You probably haven’t heard of the movie Columbus or Haley Lu Richardson, which is a shame considering just how incredible both the movie and the actress really are. The film premiered at Sundance in January and received a small theatrical release months later. Directed by Kogonada, the film follows Jin (John Cho), who finds himself stuck in Columbus, Indiana while his architect father is in a coma. He meets Casey, played by Haley Lu Richardson, a young woman who dreams of one day becoming an architect. The two characters develop a friendship over the course of the movie, bonding over their experiences with their aspirations and disappointments.
Richardson’s performance is brilliant, but quiet. There is a remarkable stillness and maturity to her performance that feels far beyond her years. She fills the frames of the movie with profound resonance and deeply felt emotions. For a film so grounded in restraint, Richardson captures the magic that comes from genuine human connection and makes the audience feel every moment of it. Columbus is far too small a film to ever be recognized by larger awards bodies, but her Gotham Awards nomination signals a bright future for an extraordinarily talented performer.
Robert Pattinson – Best Actor
Robert Pattinson’s performance in Good Time marks a distinct departure for an actor that made a name for himself in some of the biggest franchises of the century. Audiences used to seeing Pattinson sharply dressed and styled will find him nearly unrecognizable as Connie Nikas, a bank robber attempting to free his brother from prison. The character is far from likable and the film charts his descent into a sort of raucous madness that would be unbearable to watch if it wasn’t so insanely good.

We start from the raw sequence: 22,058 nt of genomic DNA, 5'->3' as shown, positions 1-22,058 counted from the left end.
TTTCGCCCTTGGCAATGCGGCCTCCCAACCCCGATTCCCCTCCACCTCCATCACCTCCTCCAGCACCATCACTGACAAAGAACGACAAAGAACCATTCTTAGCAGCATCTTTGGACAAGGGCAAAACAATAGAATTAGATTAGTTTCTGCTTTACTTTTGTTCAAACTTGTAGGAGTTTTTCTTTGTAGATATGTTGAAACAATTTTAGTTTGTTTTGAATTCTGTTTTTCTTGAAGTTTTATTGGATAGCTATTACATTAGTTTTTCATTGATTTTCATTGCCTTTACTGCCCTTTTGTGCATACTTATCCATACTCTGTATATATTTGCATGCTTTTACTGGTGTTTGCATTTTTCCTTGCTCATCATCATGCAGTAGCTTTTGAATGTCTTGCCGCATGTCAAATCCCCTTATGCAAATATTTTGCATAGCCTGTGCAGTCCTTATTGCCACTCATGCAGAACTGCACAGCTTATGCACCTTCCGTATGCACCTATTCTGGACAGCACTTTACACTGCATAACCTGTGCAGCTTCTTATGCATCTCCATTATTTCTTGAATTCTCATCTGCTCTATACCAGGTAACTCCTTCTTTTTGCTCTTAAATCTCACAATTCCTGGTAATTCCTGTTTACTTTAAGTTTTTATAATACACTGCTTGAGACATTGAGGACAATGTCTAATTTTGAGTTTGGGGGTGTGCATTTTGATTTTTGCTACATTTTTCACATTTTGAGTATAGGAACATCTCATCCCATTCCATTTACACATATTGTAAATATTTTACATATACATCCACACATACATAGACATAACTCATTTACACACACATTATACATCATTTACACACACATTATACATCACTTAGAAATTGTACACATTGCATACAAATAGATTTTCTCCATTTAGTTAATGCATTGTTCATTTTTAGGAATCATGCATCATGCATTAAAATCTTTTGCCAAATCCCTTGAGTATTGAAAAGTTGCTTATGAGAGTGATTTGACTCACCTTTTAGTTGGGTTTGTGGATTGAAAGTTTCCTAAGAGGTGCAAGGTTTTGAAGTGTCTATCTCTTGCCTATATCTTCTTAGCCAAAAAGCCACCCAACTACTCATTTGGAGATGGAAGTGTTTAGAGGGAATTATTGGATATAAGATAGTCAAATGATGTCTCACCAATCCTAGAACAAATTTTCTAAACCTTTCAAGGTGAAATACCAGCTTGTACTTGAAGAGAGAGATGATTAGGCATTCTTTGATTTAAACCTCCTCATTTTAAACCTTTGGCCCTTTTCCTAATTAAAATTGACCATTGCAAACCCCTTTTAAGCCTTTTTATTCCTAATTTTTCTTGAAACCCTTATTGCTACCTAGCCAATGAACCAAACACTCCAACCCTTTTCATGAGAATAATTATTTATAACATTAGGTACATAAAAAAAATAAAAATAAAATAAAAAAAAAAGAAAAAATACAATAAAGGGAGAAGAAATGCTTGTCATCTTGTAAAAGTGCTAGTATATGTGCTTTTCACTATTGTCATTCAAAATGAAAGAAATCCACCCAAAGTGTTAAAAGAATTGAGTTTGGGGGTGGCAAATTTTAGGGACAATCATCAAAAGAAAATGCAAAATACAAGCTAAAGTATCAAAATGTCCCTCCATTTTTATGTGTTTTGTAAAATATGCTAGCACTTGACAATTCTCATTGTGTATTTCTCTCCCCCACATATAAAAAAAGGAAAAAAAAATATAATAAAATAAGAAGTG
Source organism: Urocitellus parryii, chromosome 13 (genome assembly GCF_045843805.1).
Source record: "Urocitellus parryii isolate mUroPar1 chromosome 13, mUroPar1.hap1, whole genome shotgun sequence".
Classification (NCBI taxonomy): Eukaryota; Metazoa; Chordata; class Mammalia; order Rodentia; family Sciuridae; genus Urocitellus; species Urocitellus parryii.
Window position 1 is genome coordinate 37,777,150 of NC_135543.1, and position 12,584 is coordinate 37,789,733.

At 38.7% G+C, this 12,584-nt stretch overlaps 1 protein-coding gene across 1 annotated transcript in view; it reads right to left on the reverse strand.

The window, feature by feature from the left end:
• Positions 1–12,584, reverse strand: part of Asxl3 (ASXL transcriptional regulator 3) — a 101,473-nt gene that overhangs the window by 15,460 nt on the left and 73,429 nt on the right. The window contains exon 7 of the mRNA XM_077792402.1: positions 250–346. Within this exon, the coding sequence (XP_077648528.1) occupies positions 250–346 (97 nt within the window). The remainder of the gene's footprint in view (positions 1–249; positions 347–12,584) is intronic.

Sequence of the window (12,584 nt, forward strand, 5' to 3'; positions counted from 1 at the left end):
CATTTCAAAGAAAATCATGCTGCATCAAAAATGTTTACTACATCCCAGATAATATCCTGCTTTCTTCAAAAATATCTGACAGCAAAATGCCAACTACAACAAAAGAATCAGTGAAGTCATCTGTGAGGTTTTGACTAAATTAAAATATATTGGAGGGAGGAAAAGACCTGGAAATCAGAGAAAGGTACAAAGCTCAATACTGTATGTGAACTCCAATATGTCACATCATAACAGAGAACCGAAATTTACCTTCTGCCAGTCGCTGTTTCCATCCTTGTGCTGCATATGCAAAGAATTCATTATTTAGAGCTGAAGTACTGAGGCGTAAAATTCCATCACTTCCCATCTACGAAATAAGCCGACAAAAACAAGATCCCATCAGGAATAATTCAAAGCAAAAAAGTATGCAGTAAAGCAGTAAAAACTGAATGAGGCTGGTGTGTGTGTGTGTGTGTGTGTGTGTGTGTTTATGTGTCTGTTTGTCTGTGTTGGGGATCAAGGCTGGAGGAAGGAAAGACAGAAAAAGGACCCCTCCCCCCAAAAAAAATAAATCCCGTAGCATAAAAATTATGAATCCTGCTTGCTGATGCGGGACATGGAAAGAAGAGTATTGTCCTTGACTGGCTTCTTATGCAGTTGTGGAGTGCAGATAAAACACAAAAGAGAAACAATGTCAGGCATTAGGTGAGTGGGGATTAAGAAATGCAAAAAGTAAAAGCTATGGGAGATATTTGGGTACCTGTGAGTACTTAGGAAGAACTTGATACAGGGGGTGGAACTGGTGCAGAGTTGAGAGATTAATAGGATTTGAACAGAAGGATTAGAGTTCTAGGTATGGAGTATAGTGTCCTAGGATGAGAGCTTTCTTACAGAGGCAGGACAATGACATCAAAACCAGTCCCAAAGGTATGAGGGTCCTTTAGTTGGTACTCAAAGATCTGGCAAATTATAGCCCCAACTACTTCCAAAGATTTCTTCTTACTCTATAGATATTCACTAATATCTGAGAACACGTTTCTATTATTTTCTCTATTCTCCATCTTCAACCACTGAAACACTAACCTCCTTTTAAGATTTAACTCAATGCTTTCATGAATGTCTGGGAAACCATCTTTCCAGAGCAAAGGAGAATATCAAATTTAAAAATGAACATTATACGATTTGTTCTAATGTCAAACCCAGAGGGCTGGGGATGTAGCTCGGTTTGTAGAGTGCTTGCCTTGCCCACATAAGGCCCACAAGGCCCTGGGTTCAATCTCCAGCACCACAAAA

Pattinson’s performance is not the kind that you would expect to see nominated at the Oscars, so his Gotham Awards nomination is an exciting opportunity to honor and showcase a truly remarkable performance. He both grounds and elevates the film, giving the audience someone to root for and against. Pattinson balances the character’s contradictions and excels in disappearing beneath his performance. It is a well deserved nomination that will hopefully extend beyond the Gotham Awards.
Brooklynn Prince & Timothée Chalamet – Breakthrough Actor
Both Brooklynn Prince and Timothée Chalamet were nominated in the category of Breakthrough Actor. The category is stacked with phenomenal nominees, but Prince and Chalamet stand out as very exciting choices.
Brooklynn Prince, only seven years old, stars in The Florida Project. Child actors are always a risk and yet somehow Prince is able to carry the weight of her role without flinching. She brings a genuine charm and gravitas to the film that far exceeds what would normally be expected of a seven-year-old. She becomes the lens through which the events of the film are seen, thereby imbuing the story with an unexpected magic that contrasts the weighty material. Her young age and unique talent make her Gotham Award nomination a striking choice.
Timothée Chalamet’s performance as Elio in Call Me by Your Name is not only one of the best Gotham Award nominees, but one of the best performances of the year. His performance demands that he play a character full of emotional turmoil, burgeoning sexual desire, and overwhelming young love. Despite the demands of the role, Chalamet delivers ten-fold. It is a unique moment where an actor becomes a character more than you thought possible. If there’s any justice, Chalamet will walk away with a golden statue from the Oscars next year and this Gotahm Award nomination is just the start for him.